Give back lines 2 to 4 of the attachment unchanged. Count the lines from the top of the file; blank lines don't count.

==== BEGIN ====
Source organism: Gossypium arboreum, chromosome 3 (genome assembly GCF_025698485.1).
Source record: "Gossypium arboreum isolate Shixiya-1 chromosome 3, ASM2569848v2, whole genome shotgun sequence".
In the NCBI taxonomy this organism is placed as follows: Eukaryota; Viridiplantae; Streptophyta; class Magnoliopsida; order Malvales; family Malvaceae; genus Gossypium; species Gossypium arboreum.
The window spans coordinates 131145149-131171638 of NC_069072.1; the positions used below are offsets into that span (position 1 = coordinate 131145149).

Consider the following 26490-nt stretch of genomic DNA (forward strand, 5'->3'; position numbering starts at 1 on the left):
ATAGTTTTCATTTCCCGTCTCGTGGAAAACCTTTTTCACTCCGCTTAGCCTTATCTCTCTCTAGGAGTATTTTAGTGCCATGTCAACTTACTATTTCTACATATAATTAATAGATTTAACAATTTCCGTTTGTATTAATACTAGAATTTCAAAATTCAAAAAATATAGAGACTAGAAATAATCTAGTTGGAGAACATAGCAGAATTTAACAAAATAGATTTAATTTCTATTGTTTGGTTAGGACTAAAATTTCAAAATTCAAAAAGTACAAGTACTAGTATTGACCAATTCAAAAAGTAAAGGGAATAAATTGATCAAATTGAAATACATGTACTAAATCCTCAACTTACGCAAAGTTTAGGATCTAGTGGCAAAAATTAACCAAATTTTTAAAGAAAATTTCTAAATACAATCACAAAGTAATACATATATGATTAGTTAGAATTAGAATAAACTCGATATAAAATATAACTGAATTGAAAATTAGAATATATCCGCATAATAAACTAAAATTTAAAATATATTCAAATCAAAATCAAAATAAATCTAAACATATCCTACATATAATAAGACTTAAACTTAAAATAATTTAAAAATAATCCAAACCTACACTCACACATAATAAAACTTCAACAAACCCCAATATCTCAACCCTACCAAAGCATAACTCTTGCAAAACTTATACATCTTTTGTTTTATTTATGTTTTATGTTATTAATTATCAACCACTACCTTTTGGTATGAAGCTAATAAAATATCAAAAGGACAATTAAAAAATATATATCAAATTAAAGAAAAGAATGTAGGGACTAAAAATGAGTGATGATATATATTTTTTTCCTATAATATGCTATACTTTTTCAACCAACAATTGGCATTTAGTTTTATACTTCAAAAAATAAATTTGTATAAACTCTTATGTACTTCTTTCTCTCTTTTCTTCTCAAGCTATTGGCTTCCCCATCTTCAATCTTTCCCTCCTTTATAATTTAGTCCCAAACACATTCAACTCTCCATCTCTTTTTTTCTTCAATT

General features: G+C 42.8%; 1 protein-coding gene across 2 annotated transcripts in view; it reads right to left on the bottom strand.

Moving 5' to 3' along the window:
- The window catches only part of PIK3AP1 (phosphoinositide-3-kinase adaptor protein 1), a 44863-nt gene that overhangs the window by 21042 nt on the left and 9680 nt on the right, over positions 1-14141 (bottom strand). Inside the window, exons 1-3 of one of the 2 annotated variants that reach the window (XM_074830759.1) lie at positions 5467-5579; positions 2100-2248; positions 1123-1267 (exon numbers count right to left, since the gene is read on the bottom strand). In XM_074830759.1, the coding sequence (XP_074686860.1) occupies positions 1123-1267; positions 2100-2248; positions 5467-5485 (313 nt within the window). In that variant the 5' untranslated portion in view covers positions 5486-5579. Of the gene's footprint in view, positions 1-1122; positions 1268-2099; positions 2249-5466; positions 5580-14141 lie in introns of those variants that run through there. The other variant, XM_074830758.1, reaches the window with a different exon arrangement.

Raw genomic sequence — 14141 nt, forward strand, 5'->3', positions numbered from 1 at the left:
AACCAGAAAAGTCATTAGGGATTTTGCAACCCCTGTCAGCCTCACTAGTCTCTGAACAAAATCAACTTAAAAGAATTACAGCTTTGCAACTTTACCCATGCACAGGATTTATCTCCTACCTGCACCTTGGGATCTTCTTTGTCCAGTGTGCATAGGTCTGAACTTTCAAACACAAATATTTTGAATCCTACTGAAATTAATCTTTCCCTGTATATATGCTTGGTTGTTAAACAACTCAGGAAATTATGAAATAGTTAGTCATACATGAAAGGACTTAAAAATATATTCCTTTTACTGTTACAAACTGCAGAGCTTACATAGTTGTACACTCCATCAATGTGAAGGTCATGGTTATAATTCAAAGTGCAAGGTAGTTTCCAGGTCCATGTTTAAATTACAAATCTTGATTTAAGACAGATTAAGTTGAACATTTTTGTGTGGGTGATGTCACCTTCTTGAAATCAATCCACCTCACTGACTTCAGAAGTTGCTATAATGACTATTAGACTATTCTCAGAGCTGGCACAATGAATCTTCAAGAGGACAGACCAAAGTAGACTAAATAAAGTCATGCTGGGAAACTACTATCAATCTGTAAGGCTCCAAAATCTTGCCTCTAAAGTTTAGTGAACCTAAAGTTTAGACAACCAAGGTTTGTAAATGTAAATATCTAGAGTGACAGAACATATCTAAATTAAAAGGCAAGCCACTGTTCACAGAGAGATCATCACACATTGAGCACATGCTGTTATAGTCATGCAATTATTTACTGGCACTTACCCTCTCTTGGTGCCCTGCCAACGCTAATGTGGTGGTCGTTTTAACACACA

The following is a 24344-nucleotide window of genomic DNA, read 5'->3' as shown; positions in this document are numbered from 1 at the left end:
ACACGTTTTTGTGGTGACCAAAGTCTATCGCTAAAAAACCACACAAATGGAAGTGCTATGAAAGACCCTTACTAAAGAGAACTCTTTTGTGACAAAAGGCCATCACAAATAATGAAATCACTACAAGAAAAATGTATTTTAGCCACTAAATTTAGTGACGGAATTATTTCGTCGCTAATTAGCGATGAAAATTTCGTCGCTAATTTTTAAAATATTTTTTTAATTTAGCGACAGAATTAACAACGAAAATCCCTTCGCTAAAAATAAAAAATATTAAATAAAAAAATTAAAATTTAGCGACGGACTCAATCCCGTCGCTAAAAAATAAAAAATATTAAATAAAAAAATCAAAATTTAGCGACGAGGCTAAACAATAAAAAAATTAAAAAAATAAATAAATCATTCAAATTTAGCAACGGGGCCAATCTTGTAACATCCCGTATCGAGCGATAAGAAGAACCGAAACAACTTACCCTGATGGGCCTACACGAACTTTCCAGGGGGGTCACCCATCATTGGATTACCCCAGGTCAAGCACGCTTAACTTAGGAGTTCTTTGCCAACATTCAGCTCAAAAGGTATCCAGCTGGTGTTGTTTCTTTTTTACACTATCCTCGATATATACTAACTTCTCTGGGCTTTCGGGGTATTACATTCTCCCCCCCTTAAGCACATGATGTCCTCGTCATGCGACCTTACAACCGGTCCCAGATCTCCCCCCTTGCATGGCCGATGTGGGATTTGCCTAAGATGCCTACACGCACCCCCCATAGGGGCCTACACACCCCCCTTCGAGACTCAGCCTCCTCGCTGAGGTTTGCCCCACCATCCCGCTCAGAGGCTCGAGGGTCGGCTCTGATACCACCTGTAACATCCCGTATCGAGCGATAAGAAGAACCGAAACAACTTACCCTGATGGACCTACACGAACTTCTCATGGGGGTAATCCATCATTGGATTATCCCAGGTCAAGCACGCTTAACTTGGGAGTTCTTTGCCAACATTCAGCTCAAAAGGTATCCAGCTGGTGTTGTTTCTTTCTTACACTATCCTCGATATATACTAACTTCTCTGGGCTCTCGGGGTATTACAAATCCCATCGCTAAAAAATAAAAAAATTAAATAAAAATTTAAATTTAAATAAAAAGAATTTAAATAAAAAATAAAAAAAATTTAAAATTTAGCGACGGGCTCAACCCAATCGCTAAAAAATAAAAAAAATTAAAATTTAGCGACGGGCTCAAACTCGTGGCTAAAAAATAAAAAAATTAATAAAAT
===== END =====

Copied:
Source record: "Gossypium arboreum isolate Shixiya-1 chromosome 3, ASM2569848v2, whole genome shotgun sequence".
In the NCBI taxonomy this organism is placed as follows: Eukaryota; Viridiplantae; Streptophyta; class Magnoliopsida; order Malvales; family Malvaceae; genus Gossypium; species Gossypium arboreum.
The window spans coordinates 131145149-131171638 of NC_069072.1; the positions used below are offsets into that span (position 1 = coordinate 131145149).